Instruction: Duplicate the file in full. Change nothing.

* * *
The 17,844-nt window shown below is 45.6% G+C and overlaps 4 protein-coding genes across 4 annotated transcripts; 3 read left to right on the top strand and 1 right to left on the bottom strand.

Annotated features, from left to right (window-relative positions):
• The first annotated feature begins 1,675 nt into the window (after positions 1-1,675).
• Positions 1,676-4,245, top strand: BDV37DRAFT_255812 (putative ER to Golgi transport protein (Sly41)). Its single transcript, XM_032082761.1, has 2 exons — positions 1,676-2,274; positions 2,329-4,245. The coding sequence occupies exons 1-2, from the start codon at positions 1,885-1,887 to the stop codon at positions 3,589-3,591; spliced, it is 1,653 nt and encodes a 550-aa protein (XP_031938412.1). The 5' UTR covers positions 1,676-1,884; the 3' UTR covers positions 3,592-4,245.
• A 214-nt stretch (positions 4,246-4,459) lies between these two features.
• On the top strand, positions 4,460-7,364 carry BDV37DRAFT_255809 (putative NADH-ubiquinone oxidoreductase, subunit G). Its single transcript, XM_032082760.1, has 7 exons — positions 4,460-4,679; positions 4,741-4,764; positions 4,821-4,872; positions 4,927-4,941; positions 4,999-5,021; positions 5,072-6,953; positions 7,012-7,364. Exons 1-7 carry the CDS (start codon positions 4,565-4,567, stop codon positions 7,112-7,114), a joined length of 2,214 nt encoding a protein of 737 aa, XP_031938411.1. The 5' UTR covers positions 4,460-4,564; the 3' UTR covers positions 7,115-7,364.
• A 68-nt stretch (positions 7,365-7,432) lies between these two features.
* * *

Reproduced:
The 17,844-nt window shown below is 45.6% G+C and overlaps 4 protein-coding genes across 4 annotated transcripts; 3 read left to right on the top strand and 1 right to left on the bottom strand.

Annotated features, from left to right (window-relative positions):
• The first annotated feature begins 1,675 nt into the window (after positions 1-1,675).
• Positions 1,676-4,245, top strand: BDV37DRAFT_255812 (putative ER to Golgi transport protein (Sly41)). Its single transcript, XM_032082761.1, has 2 exons — positions 1,676-2,274; positions 2,329-4,245. The coding sequence occupies exons 1-2, from the start codon at positions 1,885-1,887 to the stop codon at positions 3,589-3,591; spliced, it is 1,653 nt and encodes a 550-aa protein (XP_031938412.1). The 5' UTR covers positions 1,676-1,884; the 3' UTR covers positions 3,592-4,245.
• A 214-nt stretch (positions 4,246-4,459) lies between these two features.
• On the top strand, positions 4,460-7,364 carry BDV37DRAFT_255809 (putative NADH-ubiquinone oxidoreductase, subunit G). Its single transcript, XM_032082760.1, has 7 exons — positions 4,460-4,679; positions 4,741-4,764; positions 4,821-4,872; positions 4,927-4,941; positions 4,999-5,021; positions 5,072-6,953; positions 7,012-7,364. Exons 1-7 carry the CDS (start codon positions 4,565-4,567, stop codon positions 7,112-7,114), a joined length of 2,214 nt encoding a protein of 737 aa, XP_031938411.1. The 5' UTR covers positions 4,460-4,564; the 3' UTR covers positions 7,115-7,364.
• A 68-nt stretch (positions 7,365-7,432) lies between these two features.